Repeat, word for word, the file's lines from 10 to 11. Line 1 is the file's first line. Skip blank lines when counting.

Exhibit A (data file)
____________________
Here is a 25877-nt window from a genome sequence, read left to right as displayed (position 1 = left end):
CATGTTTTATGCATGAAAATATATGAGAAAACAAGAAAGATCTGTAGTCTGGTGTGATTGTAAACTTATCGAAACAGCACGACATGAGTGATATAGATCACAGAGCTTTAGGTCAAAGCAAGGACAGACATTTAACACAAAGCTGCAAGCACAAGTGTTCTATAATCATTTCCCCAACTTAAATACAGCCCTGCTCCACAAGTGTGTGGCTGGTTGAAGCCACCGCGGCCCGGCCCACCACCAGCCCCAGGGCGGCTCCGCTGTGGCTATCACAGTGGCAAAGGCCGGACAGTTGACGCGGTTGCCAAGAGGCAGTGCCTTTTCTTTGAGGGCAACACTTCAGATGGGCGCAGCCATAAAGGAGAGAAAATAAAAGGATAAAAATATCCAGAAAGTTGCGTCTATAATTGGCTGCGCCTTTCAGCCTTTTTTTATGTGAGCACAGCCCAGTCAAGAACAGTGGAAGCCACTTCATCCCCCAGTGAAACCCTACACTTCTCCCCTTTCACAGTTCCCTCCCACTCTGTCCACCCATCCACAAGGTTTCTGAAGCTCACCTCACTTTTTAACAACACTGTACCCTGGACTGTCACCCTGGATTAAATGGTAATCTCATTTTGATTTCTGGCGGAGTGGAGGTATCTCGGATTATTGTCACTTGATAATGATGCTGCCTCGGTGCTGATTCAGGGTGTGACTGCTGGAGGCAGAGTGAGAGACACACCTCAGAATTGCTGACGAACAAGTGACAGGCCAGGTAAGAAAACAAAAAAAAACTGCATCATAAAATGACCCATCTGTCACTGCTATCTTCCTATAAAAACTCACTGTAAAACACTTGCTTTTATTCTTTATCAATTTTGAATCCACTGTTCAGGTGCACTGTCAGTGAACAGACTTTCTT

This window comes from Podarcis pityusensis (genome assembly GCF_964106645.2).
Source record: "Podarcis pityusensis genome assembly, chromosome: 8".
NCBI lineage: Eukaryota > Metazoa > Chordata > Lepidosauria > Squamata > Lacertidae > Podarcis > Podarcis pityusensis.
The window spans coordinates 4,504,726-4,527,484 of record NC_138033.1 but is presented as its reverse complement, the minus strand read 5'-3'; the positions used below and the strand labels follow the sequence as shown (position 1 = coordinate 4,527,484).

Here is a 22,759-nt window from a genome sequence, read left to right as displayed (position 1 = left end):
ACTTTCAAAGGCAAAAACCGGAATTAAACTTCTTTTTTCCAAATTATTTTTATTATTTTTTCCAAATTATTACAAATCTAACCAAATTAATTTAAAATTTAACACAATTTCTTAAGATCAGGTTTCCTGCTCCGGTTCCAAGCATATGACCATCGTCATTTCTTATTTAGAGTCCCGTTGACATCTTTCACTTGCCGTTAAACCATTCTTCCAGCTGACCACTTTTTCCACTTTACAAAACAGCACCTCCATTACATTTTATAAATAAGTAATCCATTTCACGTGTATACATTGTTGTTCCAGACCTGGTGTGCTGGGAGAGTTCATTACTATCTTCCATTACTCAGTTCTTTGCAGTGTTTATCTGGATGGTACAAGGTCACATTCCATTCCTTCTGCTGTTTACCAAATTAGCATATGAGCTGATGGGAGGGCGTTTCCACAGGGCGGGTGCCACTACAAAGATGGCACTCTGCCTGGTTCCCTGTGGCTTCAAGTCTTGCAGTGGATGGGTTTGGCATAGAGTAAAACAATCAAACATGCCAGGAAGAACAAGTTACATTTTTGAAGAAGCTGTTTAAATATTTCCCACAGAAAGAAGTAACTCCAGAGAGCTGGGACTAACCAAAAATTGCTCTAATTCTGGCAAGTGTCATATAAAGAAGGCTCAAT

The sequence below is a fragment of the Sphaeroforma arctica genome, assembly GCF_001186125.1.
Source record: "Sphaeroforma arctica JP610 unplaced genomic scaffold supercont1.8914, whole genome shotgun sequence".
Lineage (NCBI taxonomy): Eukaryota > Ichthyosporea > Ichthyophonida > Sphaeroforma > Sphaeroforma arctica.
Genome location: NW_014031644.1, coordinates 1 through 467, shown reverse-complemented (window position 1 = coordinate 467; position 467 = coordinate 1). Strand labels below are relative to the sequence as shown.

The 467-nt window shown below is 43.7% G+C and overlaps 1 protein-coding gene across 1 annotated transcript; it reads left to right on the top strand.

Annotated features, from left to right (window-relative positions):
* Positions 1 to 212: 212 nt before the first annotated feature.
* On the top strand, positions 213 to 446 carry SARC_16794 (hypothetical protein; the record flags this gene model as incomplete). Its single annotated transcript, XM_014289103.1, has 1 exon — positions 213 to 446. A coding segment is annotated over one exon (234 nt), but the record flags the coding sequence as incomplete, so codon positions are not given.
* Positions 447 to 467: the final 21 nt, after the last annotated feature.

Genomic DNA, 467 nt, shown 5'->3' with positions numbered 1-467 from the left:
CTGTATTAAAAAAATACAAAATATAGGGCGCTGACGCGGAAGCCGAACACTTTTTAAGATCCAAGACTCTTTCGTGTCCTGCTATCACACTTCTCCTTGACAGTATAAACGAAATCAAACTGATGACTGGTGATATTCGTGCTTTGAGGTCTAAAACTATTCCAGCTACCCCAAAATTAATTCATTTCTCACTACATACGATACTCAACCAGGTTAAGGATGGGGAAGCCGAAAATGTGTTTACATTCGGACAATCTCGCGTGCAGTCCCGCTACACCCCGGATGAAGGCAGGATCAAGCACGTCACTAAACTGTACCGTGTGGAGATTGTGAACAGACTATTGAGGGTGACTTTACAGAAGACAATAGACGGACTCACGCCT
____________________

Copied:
Source record: "Sphaeroforma arctica JP610 unplaced genomic scaffold supercont1.8914, whole genome shotgun sequence".
Lineage (NCBI taxonomy): Eukaryota > Ichthyosporea > Ichthyophonida > Sphaeroforma > Sphaeroforma arctica.